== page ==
He takes down an army, cuts off some guys head, and then delivers it to a princess without even batting an eyelash. He burns an unhappy female spirit away and never even thinks about it. Then, as soon as he gets her home, without even having a conversation first , he drags her into his bedroom for mufo mufo god do I hate those words after reading this novel for a bit. The list goes on.

He sleeps with his harem, but like everything else, it arbitrarily put in there when the author felt like it without actually building for it. Wish fulfillment distilled to its rawest form. There is nothing here. Kamigoroshi no eiyuu to nanatsu no seiyaku:. Another one I avoided because of the vague and nonsensical novel description. Basically, 13 heroes were summoned from Earth to defeat the demon god three years ago.

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Why 13 instead of the typical ? No clue, but there you have it. After two years journey, they succeed in stopping the demon god and then go their separate ways. He has a power that only activates given certain circumstances the seven covenants. However, being a heroic person anyway, he saves, protects, and inspires people… even while trying to deny his role in events. God has a problem.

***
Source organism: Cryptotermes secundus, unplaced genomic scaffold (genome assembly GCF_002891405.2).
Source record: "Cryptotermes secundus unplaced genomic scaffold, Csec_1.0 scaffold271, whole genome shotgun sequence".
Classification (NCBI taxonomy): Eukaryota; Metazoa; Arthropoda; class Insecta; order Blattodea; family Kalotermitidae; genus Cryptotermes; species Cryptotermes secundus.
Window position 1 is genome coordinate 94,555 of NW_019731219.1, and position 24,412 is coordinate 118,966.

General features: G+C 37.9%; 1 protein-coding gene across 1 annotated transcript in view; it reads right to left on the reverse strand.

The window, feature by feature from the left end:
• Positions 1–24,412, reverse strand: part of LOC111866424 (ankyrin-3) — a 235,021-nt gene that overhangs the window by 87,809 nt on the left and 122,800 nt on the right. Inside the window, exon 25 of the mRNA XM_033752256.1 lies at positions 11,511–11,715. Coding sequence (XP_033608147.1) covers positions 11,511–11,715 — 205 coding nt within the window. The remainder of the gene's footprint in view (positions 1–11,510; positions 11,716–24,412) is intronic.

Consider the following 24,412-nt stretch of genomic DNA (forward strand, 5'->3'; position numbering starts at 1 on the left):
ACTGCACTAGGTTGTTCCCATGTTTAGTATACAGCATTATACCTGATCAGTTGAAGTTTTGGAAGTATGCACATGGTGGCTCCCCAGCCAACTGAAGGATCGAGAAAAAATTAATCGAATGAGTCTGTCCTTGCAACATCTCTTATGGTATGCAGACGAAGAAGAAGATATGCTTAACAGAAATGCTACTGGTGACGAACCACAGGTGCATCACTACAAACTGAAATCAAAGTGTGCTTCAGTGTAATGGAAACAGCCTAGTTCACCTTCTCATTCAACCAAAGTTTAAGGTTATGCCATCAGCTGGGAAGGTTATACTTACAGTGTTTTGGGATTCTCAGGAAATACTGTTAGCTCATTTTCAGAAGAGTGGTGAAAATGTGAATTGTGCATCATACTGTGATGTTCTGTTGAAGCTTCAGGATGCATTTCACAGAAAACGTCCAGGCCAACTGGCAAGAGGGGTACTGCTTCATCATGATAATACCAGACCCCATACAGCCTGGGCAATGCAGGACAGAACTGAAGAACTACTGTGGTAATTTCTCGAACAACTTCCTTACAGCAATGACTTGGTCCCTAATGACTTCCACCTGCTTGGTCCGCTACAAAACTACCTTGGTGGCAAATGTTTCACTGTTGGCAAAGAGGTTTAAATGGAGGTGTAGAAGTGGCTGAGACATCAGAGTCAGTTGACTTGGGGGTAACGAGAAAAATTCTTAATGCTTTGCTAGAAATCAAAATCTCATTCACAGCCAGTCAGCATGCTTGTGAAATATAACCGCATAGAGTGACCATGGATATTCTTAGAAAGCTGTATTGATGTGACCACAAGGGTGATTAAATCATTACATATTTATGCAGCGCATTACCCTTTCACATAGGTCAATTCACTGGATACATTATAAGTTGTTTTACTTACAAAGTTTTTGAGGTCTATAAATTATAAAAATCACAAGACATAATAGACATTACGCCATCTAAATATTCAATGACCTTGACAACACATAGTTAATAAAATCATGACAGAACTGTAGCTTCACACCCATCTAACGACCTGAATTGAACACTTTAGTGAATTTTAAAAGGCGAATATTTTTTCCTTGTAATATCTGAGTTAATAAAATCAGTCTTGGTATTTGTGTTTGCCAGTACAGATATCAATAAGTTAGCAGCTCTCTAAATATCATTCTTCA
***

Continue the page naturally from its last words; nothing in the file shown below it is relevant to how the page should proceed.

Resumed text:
He has a planet that has been stuck in a never ending loop of demon kings and human wars that has caused it to develop slower than the other worlds. However, to test this out, he takes some humans who died in a terrorist explosion, gives them all powers and fortune, and has them make a dry run on one of his other planets before sending them to the final one. Our protagonist lived an awful life on Earth.

His parents were dead and his uncle makes the Dursleys seem civil. He gives his life to unsuccessfully save a girl. Unable to reverse it, God sends the protagonist to the next world knowing his life will be hell with no luck of any kind. Not wanting the MC to seek vengeance on the treasured hundred when they reincarnate to the next world, God further curses the protagonist with the hopes he kills himself.